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On XM Radio's 'Theme Time,' Freewheelin' Dylan Calls the Tune

No telling what might come out of Dylan's mouth on
No telling what might come out of Dylan's mouth on "Theme Time": Recipes, mother-in-law jokes or, if the subject is femmes fatales, maybe he'll do his best Sam Spade with a noirish nugget like, "If you see trouble walking in, it's probably wearing very high heels and nylons." (Sony Bmg Via Bloomberg News)

"The actual recording of it is a big mystery," says Abrams, who usually hears it for the first time when it airs.

Every show begins with a noir intro -- spoken sotto voce by whiskey-voiced Ellen Barkin -- such as this: "It's nighttime in the big city. A husband plots his escape route. The last train from Overbrook pulls into the station. It's 'Theme Time Radio Hour' with your host, Bob Dylan."

And for the next hour the listener is transported to Bobby's World. Each show is built around a theme and the music is a deep and multicultural trove of musical history. He plays tunes by a parade of musicians, such as the Andrews Sisters; Hank Williams Jr.; Darlene Love; Bob Wills and His Texas Playboys; the Horace Silver Quintet; Bobby "Blue" Bland and the Washington-based Winstons.

"I don't mean in any way to diminish the importance of the quality music he plays," says magician and loyal listener Penn Jillette, "but Dylan's heart is so in this show that you hear Dylan even in other people's music."

Dylan tells lame jokes. "I just came back from a pleasure trip. I took my mother-in-law to the airport."

Coffee, he says, "is the common man's gold. And like gold, it brings to every person the feeling of luxury and nobility." His voice is rich and dripping with irony.

We learn from Dylan that comedian Phil Silvers wrote "Nancy (With the Laughing Face)" for Frank Sinatra to sing about his newborn daughter. That Elvis Presley wanted to be Dean Martin. That Voltaire drank 50 cups of coffee a day. That Bobby Darin took his stage name from a Chinese restaurant -- the Mandarin Duck. The first three letters of the sign were burned out, Dylan tells us.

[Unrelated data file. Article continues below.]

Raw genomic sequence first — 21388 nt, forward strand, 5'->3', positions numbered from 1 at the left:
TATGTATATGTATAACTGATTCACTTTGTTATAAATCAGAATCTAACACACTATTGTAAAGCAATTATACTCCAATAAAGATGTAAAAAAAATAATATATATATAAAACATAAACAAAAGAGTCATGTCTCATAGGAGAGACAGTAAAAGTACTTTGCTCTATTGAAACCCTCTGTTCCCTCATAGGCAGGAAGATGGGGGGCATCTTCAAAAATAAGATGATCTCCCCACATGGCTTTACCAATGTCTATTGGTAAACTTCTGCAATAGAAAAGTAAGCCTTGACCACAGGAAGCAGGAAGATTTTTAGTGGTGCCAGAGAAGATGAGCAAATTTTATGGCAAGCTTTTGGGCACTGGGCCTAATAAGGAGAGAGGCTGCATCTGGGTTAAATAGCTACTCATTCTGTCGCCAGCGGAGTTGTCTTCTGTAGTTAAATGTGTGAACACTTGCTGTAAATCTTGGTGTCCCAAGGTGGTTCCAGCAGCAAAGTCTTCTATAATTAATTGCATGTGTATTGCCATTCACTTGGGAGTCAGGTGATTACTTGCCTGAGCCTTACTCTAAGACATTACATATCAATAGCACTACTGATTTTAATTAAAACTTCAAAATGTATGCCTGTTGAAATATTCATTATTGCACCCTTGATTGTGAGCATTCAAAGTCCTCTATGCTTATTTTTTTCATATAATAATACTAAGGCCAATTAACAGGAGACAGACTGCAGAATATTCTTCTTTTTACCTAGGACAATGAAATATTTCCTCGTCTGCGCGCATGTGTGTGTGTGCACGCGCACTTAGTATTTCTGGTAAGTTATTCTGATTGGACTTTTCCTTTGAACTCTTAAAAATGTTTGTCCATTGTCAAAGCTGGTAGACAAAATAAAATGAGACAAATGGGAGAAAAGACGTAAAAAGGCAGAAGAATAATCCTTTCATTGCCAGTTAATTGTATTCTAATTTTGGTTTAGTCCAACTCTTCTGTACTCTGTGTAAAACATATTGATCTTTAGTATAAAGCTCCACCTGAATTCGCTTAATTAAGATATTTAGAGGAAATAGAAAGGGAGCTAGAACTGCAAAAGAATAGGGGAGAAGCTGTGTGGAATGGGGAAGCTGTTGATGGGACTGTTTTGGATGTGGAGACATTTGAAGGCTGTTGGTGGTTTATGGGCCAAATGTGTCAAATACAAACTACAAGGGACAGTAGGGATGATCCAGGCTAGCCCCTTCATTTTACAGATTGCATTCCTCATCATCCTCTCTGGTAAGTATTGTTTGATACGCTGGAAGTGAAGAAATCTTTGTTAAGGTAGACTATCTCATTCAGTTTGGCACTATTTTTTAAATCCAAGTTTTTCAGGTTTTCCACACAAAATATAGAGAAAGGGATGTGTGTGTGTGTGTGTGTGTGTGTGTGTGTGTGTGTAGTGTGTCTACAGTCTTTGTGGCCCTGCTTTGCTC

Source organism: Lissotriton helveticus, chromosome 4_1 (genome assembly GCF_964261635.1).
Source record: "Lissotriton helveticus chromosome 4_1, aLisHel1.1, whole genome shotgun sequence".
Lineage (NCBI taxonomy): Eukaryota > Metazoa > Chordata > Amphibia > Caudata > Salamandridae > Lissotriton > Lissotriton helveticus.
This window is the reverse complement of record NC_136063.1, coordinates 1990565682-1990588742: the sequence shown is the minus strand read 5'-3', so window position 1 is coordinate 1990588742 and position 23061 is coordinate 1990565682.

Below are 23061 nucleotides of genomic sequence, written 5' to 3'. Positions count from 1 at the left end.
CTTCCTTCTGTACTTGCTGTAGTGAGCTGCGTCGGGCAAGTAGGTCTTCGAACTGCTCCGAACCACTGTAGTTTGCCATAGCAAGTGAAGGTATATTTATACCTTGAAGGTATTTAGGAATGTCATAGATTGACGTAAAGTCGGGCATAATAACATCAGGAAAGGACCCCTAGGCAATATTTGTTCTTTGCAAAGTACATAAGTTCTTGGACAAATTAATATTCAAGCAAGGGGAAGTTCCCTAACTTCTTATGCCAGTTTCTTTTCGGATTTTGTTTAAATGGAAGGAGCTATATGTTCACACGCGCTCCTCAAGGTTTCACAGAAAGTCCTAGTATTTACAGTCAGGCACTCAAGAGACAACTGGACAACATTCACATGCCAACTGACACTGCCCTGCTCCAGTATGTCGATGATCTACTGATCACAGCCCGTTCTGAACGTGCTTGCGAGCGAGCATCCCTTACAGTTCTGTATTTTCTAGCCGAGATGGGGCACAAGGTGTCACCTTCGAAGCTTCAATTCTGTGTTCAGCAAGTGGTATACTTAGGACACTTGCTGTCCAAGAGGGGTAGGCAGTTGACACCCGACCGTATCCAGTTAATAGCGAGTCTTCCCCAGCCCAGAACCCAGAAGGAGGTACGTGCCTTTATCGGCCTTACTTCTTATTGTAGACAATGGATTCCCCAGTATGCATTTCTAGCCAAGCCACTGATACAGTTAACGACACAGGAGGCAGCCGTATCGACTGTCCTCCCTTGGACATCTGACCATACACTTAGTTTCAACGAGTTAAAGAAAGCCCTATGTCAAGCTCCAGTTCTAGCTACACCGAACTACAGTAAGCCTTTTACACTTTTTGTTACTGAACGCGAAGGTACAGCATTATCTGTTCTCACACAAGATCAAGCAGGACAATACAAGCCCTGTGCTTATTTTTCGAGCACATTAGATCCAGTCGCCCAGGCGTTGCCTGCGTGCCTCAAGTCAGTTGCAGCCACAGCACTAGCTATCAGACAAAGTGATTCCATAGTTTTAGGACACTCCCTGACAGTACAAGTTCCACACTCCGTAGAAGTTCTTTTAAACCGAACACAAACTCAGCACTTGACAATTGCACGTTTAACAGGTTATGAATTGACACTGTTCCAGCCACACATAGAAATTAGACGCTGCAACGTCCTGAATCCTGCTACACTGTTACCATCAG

He reads verse by "Def Poet" Henry Ward Beecher. He recites "Annabelle Lee" by Edgar Allan Poe. This is Dylan the performer, the informer. In one episode, he introduces us to new music: songwriters Chris Difford, Glenn Tilbrook and Ron Sexsmith. In another, he explains Hawaiian-style slack key guitar. And in still another he gives out a recipe for barbecue sauce.

In the first episode of this season, Dylan's theme is "Hello." Besides waxing etymological about where the word "hello" comes from, he plays songs of greeting: "Hello Mello Baby" by the Mardi Gras Loungers and "Hello Trouble" by Buck Owens.

"If you see trouble walking in, it's probably wearing very high heels and nylons," he says as he unspools a soliloquy on femmes fatales. One of his favorites: Lana Turner in "The Postman Always Rings Twice."

The uncorking of Dylan's wit and wordiness may have begun with a series of interviews Dylan did with his manager, Jeff Rosen, in 2000. The interviews were crafted into "No Direction Home," a 2005 documentary by Martin Scorsese. That same year, Dylan published Volume 1 of his planned three-volume autobiography. "Chronicles" is chatty and fact-filled. "Like his best songs," the Denver Post wrote of the book, "it's full of unexpected twists, turns and observations."

The radio show reveals an even more expansive Dylan. "Theme Time" listeners get the full monty of Dylan's satiric tone and slant wit, as he shares his musical tastes.

To writer and comedian Amy Sedaris, the magic of "Theme Time" is simple. "I like the way Bob Dylan talks. I like how he drags his words out. I like what he finds interesting."


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